But not everything is bad. Money continues to flow to a handful of large investors targeting infrastructure deals.
On Friday, Brookfield Infrastructure Partners closed on a $30bn infrastructure fundraising that sets a new record for the industry, reports DD’s Antoine Gara.
Institutional investors committed $21bn to Brookfield’s fifth flagship infrastructure fund, while the firm itself will invest $7bn. Add in another $2bn from co-investments carrying lower fees and the total haul was $30bn.
The Toronto-based investment behemoth has special powers when it comes to fundraising. Its $7bn commitment will be funded from cash on its balance sheet and by issuing stock from its publicly listed infrastructure and renewable energy arms.
Brookfield’s competitors in the space are increasing their ambitions at a time when many private equity investors have been forced to cut their fund sizes.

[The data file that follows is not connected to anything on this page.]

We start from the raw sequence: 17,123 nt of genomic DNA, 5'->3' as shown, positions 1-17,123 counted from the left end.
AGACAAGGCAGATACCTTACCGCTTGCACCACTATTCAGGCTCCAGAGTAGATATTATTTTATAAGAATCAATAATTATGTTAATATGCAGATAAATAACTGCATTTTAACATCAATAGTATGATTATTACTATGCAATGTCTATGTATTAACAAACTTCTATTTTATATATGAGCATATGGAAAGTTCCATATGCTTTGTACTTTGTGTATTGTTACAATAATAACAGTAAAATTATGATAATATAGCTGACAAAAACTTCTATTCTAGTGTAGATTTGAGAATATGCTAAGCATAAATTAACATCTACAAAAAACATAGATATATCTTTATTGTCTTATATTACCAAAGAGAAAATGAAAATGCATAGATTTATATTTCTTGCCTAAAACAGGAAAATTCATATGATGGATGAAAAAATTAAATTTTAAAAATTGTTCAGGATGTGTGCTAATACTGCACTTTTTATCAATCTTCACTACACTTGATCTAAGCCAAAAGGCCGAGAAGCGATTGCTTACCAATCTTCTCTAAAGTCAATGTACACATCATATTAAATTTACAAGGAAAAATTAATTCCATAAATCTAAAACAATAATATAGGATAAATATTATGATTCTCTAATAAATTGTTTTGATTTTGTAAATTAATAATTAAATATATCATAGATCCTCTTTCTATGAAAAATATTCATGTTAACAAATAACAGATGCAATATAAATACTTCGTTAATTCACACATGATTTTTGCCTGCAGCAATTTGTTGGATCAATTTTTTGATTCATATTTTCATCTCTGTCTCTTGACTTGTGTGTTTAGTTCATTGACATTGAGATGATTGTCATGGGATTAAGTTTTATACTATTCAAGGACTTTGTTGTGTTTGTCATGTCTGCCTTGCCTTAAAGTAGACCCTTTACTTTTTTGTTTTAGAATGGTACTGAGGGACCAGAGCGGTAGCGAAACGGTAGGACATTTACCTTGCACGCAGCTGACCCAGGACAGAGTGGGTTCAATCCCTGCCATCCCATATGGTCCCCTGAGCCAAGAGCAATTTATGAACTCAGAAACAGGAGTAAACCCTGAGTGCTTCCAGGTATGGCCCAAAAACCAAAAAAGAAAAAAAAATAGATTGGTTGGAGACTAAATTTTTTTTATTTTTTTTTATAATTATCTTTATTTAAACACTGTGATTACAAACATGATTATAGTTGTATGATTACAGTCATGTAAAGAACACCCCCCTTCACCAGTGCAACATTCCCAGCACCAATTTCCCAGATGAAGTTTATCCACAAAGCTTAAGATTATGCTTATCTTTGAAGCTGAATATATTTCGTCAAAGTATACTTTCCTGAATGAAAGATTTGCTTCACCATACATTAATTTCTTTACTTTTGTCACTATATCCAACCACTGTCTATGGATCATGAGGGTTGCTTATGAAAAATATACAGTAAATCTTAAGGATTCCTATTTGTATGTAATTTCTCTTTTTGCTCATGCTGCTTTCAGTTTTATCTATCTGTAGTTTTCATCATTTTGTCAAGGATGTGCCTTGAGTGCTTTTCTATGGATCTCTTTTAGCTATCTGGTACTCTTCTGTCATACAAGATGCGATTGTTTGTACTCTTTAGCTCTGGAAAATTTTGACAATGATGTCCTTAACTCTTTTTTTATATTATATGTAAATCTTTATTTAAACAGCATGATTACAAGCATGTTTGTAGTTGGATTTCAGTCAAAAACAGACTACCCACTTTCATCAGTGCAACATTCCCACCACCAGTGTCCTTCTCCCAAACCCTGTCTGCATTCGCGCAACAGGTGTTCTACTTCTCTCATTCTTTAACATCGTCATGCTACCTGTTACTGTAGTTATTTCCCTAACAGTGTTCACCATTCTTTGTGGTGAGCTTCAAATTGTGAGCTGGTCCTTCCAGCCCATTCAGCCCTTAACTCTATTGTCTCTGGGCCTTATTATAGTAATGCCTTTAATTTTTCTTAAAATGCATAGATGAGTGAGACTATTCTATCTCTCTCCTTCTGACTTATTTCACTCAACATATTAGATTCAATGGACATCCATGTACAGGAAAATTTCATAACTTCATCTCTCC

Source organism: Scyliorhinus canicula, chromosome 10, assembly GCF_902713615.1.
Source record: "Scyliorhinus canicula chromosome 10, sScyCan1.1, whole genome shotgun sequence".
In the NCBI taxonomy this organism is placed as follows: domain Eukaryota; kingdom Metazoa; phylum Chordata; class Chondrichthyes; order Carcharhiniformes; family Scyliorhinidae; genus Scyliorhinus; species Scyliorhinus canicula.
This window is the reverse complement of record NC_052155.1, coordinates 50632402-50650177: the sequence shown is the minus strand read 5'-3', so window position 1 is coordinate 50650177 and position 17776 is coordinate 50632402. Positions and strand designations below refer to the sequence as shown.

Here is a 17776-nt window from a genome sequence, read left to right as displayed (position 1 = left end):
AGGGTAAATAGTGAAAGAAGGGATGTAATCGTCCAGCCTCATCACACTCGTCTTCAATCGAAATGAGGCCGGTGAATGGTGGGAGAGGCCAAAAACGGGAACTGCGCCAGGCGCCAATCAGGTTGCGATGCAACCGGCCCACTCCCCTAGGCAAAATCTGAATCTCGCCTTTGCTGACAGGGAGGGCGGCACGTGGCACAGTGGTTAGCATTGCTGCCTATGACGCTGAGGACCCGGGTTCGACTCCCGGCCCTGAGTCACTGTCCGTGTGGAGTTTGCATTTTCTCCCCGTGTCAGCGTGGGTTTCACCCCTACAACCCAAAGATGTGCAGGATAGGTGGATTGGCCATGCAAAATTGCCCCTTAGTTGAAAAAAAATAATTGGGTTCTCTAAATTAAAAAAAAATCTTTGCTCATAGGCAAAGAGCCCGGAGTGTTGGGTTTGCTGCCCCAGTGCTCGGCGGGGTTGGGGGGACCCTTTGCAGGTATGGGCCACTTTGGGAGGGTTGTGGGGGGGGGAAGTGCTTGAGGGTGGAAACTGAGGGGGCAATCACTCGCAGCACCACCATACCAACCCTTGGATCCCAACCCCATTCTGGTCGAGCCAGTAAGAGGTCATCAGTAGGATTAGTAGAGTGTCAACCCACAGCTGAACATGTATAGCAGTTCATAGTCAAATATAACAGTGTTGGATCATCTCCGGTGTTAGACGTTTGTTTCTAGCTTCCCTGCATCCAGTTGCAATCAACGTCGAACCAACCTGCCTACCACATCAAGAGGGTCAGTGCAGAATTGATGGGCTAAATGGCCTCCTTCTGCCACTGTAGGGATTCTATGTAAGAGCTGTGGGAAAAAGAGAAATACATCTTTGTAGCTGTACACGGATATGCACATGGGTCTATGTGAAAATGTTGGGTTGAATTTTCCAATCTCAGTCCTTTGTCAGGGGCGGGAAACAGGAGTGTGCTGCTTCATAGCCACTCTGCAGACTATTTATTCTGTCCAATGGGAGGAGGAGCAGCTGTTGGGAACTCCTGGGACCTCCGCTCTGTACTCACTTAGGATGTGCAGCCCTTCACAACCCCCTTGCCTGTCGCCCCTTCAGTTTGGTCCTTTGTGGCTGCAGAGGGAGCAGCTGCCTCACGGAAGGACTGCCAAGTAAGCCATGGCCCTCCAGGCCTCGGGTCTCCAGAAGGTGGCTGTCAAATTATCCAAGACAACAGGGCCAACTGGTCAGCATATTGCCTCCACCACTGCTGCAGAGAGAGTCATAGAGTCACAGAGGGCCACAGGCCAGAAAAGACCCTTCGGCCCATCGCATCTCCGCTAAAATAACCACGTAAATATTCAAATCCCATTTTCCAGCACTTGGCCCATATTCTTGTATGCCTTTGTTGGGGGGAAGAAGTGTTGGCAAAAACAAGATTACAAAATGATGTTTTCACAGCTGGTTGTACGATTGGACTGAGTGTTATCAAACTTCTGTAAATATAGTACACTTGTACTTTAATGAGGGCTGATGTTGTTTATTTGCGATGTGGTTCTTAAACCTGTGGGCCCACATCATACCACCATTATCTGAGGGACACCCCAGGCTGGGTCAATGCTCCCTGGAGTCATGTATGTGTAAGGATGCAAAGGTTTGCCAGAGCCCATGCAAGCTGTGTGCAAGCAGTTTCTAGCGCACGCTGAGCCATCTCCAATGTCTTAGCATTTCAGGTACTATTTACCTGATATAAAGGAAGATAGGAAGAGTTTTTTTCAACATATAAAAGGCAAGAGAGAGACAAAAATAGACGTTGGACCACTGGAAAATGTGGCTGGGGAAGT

Global Infrastructure Partners, a pioneer of the infrastructure investment asset class, is targeting $25bn for its latest fund. Traditional buyout groups such as Blackstone and KKR are also seeing increasing momentum. Whether the flood of cash will lower returns is another story.
“I think there’s a huge amount of opportunity to deploy capital that should soak up any money coming in [to the sector],” Sam Pollock, chief executive of Brookfield Infrastructure Partners, told the FT.
ASML’s chief executive Peter Wennink will step down in April after more than a decade at the helm of Europe’s most valuable tech company. Christophe Fouquet, a chip industry veteran who is chief business officer, will replace him.
Chip Wars China’s flagship tech company kept its edge in the semiconductor war despite sanctions, the FT writes.
Keeping Secrets Citi is accused of tolerating a culture where women faced sexual harassment. Before 2022, it would have been a secret, The New York Times reports.
Deal Hunter Andrea Orcel took the reins of Italian bank UniCredit in 2021. He has boosted earnings and has €10bn in funds for targeted acquisitions or shareholder payouts, Bloomberg reports.
Due Diligence is written by Arash Massoudi, Ivan Levingston, William Louch and Robert Smith in London, James Fontanella-Khan, Francesca Friday, Ortenca Aliaj, Sujeet Indap, Eric Platt, Mark Vandevelde and Antoine Gara in New York, Kaye Wiggins in Hong Kong, George Hammond and Tabby Kinder in San Francisco, and Javier Espinoza in Brussels. Please send feedback to email@example.com